Following on from our inaugural event in April 2017, Dr Sarah Sargent and I are delighted to confirm that the next Conference will take place on 19th September 2018 and will be held at the University of Buckingham , UK. The beautiful surroundings and easy access by road, rail and air that Buckingham offers will be a great asset to what is already a popular conference series.
Call for Papers: Horses in Culture, Society and Law
Symposium: September 19, 2018
Following on from the successful symposium hosted in April 2017 by De Montfort University, the University of Buckingham will host a symposium on September 19, 2018.
The symposium will consider a spectrum of issues within the theme of Horses in Culture, Society and Law. Papers are welcomed from all disciplines, and from an inter-disciplinary perspective.
To submit a paper: please send an abstract of 250-300 words by June 1 to Dr Sarah Sargent at Sarah.Sargent@buckingham.ac.uk.
Contributors will be notified by July 1 of decisions on submitted abstracts.
There is no cost of attendance, thus no cost for presenters to attend the conference.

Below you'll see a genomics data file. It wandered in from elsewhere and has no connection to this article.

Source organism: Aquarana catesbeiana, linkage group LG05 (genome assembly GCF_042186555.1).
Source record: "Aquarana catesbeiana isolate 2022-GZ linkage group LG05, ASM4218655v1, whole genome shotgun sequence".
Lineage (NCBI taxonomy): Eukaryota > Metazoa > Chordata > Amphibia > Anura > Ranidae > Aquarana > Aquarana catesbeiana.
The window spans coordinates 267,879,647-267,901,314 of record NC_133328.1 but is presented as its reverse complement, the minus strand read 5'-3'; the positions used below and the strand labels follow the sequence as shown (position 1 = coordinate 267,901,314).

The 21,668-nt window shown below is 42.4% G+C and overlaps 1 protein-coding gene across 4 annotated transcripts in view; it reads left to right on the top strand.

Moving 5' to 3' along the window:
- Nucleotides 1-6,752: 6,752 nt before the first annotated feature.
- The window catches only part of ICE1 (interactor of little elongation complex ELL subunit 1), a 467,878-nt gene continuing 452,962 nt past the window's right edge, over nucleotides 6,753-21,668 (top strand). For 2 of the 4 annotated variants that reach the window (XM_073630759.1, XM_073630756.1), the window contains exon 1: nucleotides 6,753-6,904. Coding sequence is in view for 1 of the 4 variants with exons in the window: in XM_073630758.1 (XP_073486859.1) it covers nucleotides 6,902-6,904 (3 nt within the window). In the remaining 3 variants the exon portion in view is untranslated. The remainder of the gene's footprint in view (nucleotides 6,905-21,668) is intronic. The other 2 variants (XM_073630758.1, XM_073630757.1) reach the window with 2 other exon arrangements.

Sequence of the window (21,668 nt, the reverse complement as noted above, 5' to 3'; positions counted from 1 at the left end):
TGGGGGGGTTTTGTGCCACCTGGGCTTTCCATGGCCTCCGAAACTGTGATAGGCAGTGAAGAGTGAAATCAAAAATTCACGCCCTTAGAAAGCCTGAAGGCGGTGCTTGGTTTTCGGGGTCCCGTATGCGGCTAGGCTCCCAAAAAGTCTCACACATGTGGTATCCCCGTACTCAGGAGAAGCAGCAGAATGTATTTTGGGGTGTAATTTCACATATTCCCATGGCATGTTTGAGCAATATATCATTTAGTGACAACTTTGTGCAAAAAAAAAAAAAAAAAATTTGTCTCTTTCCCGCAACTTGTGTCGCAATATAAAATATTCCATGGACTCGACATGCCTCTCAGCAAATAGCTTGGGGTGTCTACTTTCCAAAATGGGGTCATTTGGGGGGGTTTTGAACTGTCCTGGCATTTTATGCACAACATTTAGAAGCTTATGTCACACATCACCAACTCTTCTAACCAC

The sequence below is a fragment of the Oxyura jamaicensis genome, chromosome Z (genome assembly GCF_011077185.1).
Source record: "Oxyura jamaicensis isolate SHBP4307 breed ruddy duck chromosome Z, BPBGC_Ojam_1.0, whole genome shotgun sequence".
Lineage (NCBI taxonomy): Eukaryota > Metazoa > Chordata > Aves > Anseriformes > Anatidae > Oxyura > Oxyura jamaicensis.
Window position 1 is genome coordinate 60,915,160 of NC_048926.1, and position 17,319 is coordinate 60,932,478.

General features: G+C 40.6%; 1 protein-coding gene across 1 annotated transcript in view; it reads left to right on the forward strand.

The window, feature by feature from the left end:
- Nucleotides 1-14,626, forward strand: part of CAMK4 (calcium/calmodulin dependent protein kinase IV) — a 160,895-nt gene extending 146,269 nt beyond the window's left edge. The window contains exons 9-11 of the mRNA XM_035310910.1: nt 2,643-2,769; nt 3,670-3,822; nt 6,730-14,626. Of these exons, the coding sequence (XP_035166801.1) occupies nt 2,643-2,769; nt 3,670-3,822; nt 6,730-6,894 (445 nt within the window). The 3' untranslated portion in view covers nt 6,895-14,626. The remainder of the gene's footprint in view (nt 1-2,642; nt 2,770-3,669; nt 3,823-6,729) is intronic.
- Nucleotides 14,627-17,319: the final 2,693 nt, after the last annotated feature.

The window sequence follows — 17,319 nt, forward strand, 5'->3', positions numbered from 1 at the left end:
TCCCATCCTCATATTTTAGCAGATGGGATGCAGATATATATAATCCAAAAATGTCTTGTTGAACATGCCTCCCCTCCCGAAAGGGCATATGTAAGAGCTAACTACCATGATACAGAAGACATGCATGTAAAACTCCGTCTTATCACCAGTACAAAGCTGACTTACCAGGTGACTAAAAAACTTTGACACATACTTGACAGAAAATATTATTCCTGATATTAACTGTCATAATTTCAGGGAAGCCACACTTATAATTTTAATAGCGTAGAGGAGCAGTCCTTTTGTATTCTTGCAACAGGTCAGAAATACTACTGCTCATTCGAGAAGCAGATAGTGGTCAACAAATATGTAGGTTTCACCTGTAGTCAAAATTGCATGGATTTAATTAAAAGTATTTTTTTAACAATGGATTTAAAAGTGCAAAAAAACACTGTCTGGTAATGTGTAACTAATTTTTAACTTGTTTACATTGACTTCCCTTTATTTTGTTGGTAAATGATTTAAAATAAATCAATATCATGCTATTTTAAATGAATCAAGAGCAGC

Publication of articles building from the symposium presentations is possible through The Denning Law Journal. Submissions will be subject to the usual peer review process. A special edition of Contemporary Issues in Law containing articles from the 2017 symposium is forthcoming. Further details on submission of articles for publication will be available in due course.
Queries are welcomed, please email Dr Sarah Sargent on the above email.
Theme of Symposium:
Horses continue to occupy varied and significant roles in modern human life. The horse has been an integral part of human society for thousands of years. Even though human society has changed immeasurably over time, the horse has remained a constant. Papers are welcomed on all aspects of horses in culture, law and society. Horses play a role in tourism, sport, cultural heritage, offender rehabilitation, therapy and leisure use, as well as continuing to provide vital “horse power” in some societies in farming and transportation. As well as domestic roles, the wild or free-ranging horse continues to play an important role in culture, law and society, ranging from artistic interests to debates over land management, nature conservation and national and local identities.